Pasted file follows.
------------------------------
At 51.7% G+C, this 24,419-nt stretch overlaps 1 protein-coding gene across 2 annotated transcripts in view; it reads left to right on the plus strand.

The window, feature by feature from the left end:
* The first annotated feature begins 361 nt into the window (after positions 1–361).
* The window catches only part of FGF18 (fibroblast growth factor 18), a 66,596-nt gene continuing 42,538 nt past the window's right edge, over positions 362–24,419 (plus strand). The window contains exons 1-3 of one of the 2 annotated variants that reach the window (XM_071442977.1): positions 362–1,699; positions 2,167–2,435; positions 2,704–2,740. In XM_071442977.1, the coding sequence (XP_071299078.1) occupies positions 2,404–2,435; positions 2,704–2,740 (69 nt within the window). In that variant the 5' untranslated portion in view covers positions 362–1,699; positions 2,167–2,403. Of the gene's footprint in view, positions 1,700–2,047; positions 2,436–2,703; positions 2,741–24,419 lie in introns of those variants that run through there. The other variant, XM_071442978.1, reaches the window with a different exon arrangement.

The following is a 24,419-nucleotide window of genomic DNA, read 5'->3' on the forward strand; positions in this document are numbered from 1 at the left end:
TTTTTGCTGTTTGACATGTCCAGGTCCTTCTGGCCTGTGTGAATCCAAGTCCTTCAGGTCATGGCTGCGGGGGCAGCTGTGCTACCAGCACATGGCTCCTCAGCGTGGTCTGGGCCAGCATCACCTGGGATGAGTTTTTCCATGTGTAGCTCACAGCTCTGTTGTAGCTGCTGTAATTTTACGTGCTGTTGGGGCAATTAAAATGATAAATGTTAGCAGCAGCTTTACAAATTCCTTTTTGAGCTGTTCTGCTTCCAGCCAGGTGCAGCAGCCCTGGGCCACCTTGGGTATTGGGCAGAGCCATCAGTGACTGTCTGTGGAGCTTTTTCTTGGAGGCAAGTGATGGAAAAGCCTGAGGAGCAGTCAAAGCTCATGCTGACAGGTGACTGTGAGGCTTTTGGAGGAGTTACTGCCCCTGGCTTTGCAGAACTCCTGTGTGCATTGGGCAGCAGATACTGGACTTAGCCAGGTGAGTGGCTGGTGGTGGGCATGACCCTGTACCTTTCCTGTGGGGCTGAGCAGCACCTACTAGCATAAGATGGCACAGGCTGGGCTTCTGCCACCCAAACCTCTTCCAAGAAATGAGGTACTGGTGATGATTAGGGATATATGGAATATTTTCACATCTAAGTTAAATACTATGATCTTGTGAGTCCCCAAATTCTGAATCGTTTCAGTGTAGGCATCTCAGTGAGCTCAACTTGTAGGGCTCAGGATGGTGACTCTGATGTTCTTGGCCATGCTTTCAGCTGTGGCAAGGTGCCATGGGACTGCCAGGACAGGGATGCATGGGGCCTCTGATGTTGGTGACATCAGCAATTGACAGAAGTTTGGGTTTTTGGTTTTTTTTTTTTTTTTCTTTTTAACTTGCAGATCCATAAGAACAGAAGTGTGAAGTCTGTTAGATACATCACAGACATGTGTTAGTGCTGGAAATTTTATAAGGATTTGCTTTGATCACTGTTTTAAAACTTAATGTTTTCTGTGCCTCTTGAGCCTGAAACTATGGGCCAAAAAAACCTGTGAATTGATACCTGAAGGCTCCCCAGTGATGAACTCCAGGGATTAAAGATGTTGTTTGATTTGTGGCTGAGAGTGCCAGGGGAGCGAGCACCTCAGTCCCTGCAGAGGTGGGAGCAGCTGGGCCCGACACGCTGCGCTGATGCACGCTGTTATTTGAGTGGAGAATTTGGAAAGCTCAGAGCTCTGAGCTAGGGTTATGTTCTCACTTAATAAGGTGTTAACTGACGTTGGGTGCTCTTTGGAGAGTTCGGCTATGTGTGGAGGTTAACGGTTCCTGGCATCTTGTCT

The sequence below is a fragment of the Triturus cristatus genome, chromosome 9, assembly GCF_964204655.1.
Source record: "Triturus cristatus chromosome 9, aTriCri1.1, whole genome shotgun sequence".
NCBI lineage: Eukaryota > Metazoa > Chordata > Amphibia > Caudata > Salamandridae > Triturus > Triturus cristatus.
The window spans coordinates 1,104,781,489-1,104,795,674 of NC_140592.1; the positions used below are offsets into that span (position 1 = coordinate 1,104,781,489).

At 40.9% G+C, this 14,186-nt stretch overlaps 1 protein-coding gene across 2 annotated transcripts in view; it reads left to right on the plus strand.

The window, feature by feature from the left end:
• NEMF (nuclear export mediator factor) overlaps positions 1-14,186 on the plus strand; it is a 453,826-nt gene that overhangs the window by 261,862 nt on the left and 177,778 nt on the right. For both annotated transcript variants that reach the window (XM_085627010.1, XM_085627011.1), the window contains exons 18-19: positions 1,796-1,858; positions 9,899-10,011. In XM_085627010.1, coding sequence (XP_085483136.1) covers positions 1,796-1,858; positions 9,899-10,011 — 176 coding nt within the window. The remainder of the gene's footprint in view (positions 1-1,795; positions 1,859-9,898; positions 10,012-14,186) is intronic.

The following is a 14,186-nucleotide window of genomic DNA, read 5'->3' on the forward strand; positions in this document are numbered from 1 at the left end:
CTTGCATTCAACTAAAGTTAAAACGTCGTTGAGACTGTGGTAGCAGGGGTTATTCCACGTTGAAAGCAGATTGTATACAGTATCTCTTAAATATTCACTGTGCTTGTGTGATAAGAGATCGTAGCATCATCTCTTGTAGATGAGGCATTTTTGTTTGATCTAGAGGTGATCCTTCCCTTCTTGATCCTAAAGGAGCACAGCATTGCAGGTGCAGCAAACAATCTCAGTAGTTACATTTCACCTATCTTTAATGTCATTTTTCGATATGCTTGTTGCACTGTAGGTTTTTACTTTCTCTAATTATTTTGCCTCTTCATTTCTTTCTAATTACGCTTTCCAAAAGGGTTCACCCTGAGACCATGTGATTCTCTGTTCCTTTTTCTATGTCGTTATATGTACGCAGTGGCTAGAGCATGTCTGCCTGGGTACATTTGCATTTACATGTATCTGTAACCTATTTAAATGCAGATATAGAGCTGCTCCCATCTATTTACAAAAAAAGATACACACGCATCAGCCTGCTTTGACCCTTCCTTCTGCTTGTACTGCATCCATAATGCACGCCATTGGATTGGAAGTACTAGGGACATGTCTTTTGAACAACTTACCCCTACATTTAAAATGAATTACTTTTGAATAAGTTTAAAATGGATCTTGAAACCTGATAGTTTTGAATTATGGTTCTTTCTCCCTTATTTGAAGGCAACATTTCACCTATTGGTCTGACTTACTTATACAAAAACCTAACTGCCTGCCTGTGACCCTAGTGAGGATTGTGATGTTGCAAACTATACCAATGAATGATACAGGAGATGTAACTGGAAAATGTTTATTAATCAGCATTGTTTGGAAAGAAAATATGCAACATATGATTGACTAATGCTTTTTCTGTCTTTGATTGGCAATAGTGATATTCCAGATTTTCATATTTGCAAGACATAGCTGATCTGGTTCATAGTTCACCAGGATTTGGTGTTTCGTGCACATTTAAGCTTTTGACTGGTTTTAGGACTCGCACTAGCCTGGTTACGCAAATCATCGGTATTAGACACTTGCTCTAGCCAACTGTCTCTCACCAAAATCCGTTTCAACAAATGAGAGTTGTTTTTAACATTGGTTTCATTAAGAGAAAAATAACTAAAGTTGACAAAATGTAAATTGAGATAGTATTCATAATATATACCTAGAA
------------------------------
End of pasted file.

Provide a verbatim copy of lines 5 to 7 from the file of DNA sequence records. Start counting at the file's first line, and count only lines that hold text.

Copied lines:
The following is a 24,419-nucleotide window of genomic DNA, read 5'->3' on the forward strand; positions in this document are numbered from 1 at the left end:
TTTTTGCTGTTTGACATGTCCAGGTCCTTCTGGCCTGTGTGAATCCAAGTCCTTCAGGTCATGGCTGCGGGGGCAGCTGTGCTACCAGCACATGGCTCCTCAGCGTGGTCTGGGCCAGCATCACCTGGGATGAGTTTTTCCATGTGTAGCTCACAGCTCTGTTGTAGCTGCTGTAATTTTACGTGCTGTTGGGGCAATTAAAATGATAAATGTTAGCAGCAGCTTTACAAATTCCTTTTTGAGCTGTTCTGCTTCCAGCCAGGTGCAGCAGCCCTGGGCCACCTTGGGTATTGGGCAGAGCCATCAGTGACTGTCTGTGGAGCTTTTTCTTGGAGGCAAGTGATGGAAAAGCCTGAGGAGCAGTCAAAGCTCATGCTGACAGGTGACTGTGAGGCTTTTGGAGGAGTTACTGCCCCTGGCTTTGCAGAACTCCTGTGTGCATTGGGCAGCAGATACTGGACTTAGCCAGGTGAGTGGCTGGTGGTGGGCATGACCCTGTACCTTTCCTGTGGGGCTGAGCAGCACCTACTAGCATAAGATGGCACAGGCTGGGCTTCTGCCACCCAAACCTCTTCCAAGAAATGAGGTACTGGTGATGATTAGGGATATATGGAATATTTTCACATCTAAGTTAAATACTATGATCTTGTGAGTCCCCAAATTCTGAATCGTTTCAGTGTAGGCATCTCAGTGAGCTCAACTTGTAGGGCTCAGGATGGTGACTCTGATGTTCTTGGCCATGCTTTCAGCTGTGGCAAGGTGCCATGGGACTGCCAGGACAGGGATGCATGGGGCCTCTGATGTTGGTGACATCAGCAATTGACAGAAGTTTGGGTTTTTGGTTTTTTTTTTTTTTTTCTTTTTAACTTGCAGATCCATAAGAACAGAAGTGTGAAGTCTGTTAGATACATCACAGACATGTGTTAGTGCTGGAAATTTTATAAGGATTTGCTTTGATCACTGTTTTAAAACTTAATGTTTTCTGTGCCTCTTGAGCCTGAAACTATGGGCCAAAAAAACCTGTGAATTGATACCTGAAGGCTCCCCAGTGATGAACTCCAGGGATTAAAGATGTTGTTTGATTTGTGGCTGAGAGTGCCAGGGGAGCGAGCACCTCAGTCCCTGCAGAGGTGGGAGCAGCTGGGCCCGACACGCTGCGCTGATGCACGCTGTTATTTGAGTGGAGAATTTGGAAAGCTCAGAGCTCTGAGCTAGGGTTATGTTCTCACTTAATAAGGTGTTAACTGACGTTGGGTGCTCTTTGGAGAGTTCGGCTATGTGTGGAGGTTAACGGTTCCTGGCATCTTGTCT

The sequence below is a fragment of the Triturus cristatus genome, chromosome 9, assembly GCF_964204655.1.